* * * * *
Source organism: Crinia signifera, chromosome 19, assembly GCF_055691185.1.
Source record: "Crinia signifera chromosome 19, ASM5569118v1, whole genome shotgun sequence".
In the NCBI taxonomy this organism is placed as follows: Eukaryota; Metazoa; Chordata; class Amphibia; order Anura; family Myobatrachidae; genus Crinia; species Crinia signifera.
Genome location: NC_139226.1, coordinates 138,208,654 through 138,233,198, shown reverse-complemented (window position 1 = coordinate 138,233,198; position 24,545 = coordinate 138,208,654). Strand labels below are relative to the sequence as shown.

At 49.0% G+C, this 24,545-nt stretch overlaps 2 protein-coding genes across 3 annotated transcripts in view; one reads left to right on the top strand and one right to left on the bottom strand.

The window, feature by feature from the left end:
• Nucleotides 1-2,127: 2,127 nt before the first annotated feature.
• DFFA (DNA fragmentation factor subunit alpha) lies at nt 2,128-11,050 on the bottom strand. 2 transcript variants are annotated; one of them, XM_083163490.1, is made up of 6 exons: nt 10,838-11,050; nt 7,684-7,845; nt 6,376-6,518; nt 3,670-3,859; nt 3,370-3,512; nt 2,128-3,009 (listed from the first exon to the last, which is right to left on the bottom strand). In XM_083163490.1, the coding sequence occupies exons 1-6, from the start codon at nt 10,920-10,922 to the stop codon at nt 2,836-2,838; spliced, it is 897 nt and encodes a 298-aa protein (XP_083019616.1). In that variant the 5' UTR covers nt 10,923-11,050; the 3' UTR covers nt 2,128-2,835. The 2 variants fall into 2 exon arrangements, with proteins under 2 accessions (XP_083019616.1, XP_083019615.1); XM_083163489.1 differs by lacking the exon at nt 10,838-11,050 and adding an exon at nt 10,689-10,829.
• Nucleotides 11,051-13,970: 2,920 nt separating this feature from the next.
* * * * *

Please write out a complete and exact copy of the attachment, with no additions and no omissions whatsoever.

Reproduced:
Source organism: Crinia signifera, chromosome 19, assembly GCF_055691185.1.
Source record: "Crinia signifera chromosome 19, ASM5569118v1, whole genome shotgun sequence".
In the NCBI taxonomy this organism is placed as follows: Eukaryota; Metazoa; Chordata; class Amphibia; order Anura; family Myobatrachidae; genus Crinia; species Crinia signifera.
Genome location: NC_139226.1, coordinates 138,208,654 through 138,233,198, shown reverse-complemented (window position 1 = coordinate 138,233,198; position 24,545 = coordinate 138,208,654). Strand labels below are relative to the sequence as shown.

At 49.0% G+C, this 24,545-nt stretch overlaps 2 protein-coding genes across 3 annotated transcripts in view; one reads left to right on the top strand and one right to left on the bottom strand.

The window, feature by feature from the left end:
• Nucleotides 1-2,127: 2,127 nt before the first annotated feature.
• DFFA (DNA fragmentation factor subunit alpha) lies at nt 2,128-11,050 on the bottom strand. 2 transcript variants are annotated; one of them, XM_083163490.1, is made up of 6 exons: nt 10,838-11,050; nt 7,684-7,845; nt 6,376-6,518; nt 3,670-3,859; nt 3,370-3,512; nt 2,128-3,009 (listed from the first exon to the last, which is right to left on the bottom strand). In XM_083163490.1, the coding sequence occupies exons 1-6, from the start codon at nt 10,920-10,922 to the stop codon at nt 2,836-2,838; spliced, it is 897 nt and encodes a 298-aa protein (XP_083019616.1). In that variant the 5' UTR covers nt 10,923-11,050; the 3' UTR covers nt 2,128-2,835. The 2 variants fall into 2 exon arrangements, with proteins under 2 accessions (XP_083019616.1, XP_083019615.1); XM_083163489.1 differs by lacking the exon at nt 10,838-11,050 and adding an exon at nt 10,689-10,829.
• Nucleotides 11,051-13,970: 2,920 nt separating this feature from the next.